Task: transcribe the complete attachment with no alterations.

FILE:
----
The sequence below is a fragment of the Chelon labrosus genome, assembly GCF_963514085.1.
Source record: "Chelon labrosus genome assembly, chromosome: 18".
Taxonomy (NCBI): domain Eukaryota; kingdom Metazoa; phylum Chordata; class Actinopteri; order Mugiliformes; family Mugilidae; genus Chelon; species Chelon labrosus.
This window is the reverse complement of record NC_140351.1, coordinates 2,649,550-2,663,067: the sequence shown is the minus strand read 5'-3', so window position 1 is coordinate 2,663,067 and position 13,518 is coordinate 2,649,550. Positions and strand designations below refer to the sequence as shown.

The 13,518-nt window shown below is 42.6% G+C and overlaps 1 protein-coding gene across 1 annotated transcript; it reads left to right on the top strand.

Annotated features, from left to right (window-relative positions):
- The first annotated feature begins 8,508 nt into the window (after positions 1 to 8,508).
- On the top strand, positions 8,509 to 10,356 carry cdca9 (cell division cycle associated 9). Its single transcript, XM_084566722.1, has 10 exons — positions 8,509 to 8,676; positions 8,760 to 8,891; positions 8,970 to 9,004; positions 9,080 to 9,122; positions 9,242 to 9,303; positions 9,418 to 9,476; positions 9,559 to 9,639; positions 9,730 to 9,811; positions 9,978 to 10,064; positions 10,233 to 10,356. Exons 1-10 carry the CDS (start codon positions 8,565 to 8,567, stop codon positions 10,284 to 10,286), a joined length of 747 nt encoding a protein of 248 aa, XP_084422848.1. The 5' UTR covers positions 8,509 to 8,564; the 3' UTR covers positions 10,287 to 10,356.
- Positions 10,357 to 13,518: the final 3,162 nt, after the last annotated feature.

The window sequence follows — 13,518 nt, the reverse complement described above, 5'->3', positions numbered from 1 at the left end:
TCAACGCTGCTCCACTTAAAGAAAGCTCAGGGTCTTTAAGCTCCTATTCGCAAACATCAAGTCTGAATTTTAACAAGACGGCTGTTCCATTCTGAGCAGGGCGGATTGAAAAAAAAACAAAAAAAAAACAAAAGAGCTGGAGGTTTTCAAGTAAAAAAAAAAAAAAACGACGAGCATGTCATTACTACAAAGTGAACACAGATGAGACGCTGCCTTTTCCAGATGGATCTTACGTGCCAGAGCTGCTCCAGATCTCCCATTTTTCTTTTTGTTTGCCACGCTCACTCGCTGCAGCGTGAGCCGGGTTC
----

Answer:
The sequence below is a fragment of the Chelon labrosus genome, assembly GCF_963514085.1.
Source record: "Chelon labrosus genome assembly, chromosome: 18".
Taxonomy (NCBI): domain Eukaryota; kingdom Metazoa; phylum Chordata; class Actinopteri; order Mugiliformes; family Mugilidae; genus Chelon; species Chelon labrosus.
This window is the reverse complement of record NC_140351.1, coordinates 2,649,550-2,663,067: the sequence shown is the minus strand read 5'-3', so window position 1 is coordinate 2,663,067 and position 13,518 is coordinate 2,649,550. Positions and strand designations below refer to the sequence as shown.

The 13,518-nt window shown below is 42.6% G+C and overlaps 1 protein-coding gene across 1 annotated transcript; it reads left to right on the top strand.

Annotated features, from left to right (window-relative positions):
- The first annotated feature begins 8,508 nt into the window (after positions 1 to 8,508).
- On the top strand, positions 8,509 to 10,356 carry cdca9 (cell division cycle associated 9). Its single transcript, XM_084566722.1, has 10 exons — positions 8,509 to 8,676; positions 8,760 to 8,891; positions 8,970 to 9,004; positions 9,080 to 9,122; positions 9,242 to 9,303; positions 9,418 to 9,476; positions 9,559 to 9,639; positions 9,730 to 9,811; positions 9,978 to 10,064; positions 10,233 to 10,356. Exons 1-10 carry the CDS (start codon positions 8,565 to 8,567, stop codon positions 10,284 to 10,286), a joined length of 747 nt encoding a protein of 248 aa, XP_084422848.1. The 5' UTR covers positions 8,509 to 8,564; the 3' UTR covers positions 10,287 to 10,356.
- Positions 10,357 to 13,518: the final 3,162 nt, after the last annotated feature.

The window sequence follows — 13,518 nt, the reverse complement described above, 5'->3', positions numbered from 1 at the left end:
TCAACGCTGCTCCACTTAAAGAAAGCTCAGGGTCTTTAAGCTCCTATTCGCAAACATCAAGTCTGAATTTTAACAAGACGGCTGTTCCATTCTGAGCAGGGCGGATTGAAAAAAAAACAAAAAAAAAACAAAAGAGCTGGAGGTTTTCAAGTAAAAAAAAAAAAAAACGACGAGCATGTCATTACTACAAAGTGAACACAGATGAGACGCTGCCTTTTCCAGATGGATCTTACGTGCCAGAGCTGCTCCAGATCTCCCATTTTTCTTTTTGTTTGCCACGCTCACTCGCTGCAGCGTGAGCCGGGTTC